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Re: Thoughts on Voiding Invoices

Ok, now I think our discussion is getting somewhere.   You are correct
in your bulk v. discreet item distinction but there are aspects to it
that point to the FIFO accounting for most parts.

Yesterday, I did a bunch of research on the FASB site on this subject.
I came to the following conclusions:

1) One key issue is the ability to abstract one item out of the flow.
Note that on most items you sell, you cannot reliably do this.  I.e.
if you sell 10 items on an invoice of which 2 are from a different
purchase with  different COGS, when one is returned then you don't
really know the cost of the item.  Thus as to both voids and returns,
it is proper to take the last cost approach.  This is the preferred
approach with most commodity items.  On the other hand, for some
items, such as custom-built computers, the approach is a little more
difficult.  And in this case, the correct approach is, as you say, to
revert to actual cost.

2)  The proper way to handle returns is with a contra account similar
to the allowance for bad debts.  In other words, with each purchase,
you add a small portion to the allowance for returns and then when the
return occurs, you treat it against that.  Note that like bad debts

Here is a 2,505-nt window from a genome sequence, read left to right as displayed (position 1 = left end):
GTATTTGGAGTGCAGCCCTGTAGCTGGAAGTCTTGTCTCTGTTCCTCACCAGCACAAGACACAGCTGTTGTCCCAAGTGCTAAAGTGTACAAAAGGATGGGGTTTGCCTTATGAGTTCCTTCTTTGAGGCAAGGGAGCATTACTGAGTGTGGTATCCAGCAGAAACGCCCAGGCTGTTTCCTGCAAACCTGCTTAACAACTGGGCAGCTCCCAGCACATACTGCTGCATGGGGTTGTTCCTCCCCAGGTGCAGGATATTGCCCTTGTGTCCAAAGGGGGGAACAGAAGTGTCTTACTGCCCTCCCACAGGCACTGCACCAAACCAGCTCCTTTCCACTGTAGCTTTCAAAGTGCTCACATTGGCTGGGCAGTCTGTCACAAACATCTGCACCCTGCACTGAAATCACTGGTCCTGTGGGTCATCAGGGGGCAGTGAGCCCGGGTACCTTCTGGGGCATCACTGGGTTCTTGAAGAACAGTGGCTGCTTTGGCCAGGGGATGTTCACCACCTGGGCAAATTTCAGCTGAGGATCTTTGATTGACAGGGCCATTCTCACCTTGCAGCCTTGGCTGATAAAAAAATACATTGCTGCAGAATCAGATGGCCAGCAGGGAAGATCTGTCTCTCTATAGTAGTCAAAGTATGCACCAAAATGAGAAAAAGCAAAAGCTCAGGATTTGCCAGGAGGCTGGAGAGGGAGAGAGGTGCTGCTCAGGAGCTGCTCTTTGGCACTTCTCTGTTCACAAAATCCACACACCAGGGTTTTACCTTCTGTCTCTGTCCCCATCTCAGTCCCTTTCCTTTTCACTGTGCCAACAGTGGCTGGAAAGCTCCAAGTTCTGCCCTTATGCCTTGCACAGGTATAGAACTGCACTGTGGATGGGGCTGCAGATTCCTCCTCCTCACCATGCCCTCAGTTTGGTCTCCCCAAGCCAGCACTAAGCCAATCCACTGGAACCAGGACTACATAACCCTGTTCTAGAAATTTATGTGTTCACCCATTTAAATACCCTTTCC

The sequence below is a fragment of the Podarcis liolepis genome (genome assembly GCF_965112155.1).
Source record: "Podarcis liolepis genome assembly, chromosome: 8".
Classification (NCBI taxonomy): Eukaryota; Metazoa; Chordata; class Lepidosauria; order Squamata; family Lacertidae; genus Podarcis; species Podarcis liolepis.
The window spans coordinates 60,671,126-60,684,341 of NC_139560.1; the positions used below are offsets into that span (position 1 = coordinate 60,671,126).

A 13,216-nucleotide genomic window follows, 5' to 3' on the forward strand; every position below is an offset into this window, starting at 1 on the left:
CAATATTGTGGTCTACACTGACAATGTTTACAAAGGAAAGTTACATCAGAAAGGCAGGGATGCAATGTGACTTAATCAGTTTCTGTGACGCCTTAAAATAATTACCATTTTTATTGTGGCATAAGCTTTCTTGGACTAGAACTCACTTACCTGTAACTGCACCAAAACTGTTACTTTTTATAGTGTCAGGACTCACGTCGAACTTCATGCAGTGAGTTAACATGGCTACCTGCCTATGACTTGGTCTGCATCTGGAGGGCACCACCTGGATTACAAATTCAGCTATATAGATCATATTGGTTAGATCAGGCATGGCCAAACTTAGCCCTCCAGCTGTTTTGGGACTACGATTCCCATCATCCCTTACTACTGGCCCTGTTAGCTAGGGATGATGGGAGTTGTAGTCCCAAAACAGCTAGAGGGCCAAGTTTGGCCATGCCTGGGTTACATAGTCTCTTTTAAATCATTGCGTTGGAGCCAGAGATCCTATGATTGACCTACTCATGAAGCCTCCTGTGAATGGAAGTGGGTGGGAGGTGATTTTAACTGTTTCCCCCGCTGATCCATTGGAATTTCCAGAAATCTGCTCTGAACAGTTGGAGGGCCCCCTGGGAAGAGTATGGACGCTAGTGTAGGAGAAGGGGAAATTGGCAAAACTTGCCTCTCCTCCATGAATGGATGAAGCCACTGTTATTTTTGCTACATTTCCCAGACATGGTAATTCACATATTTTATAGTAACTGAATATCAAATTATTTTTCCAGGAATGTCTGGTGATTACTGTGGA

you are not required to use this method, but if you don't your
accountant is required to adjust your income and expense accounts
according to return estimates.  Note that this is probably limited to
financial reporting and not applicable to taxes, but I don't have
appropriate expertise to make that decision.

Note that you cannot abstract the items from the sale because the
information as to which item was being returned and its actual cost
cannot be adequately tracked in the database due to external factors
(actually you could track it in the database by using serial numbers
for parts, but then the workflow gets out of control).

Note that the FASB's work is somewhat limited in scope to the US, so
YMMV outside the US, but this seems pretty standard.

Currently, you can track discrete items as their own parts.  Custom
manufacturing adds some complexities here that the application isn't
able to handle at the moment.

Best Wishes,
Chris Travers

On 9/25/06, David Tangye <..hidden..> wrote:
On Sun, 2006-09-24 at 08:56 -0700, Chris Travers wrote:

> You seem to be the only one who disagrees with this.  Perhaps you can
> share with us some accounting resources that make your case?
I cannot remember all the details now, i looked at it 10 years ago.
However I thought more today, and remembered that one factor dictating
how to deal with it was whether it was a discrete or bulk item. The
bottom line : the way I designed what I did, based on what I was told -
I recorded every discrete item as a row in the database, so its actual
cost was directly attached, and irrespective of what happened to that
item, its cost never changed (unless you returned and repurchased it at
another price). Bulk items are different, as cost is calculated, as
units of order-multiple are dealt with.

Anyway, as stated before, you need to decide what the scope of this app
is, and how far and if/when you are going to add value-add operations
support to what started as an accounting program.

If this makes no sense to anyone, feel feel to ignore it.

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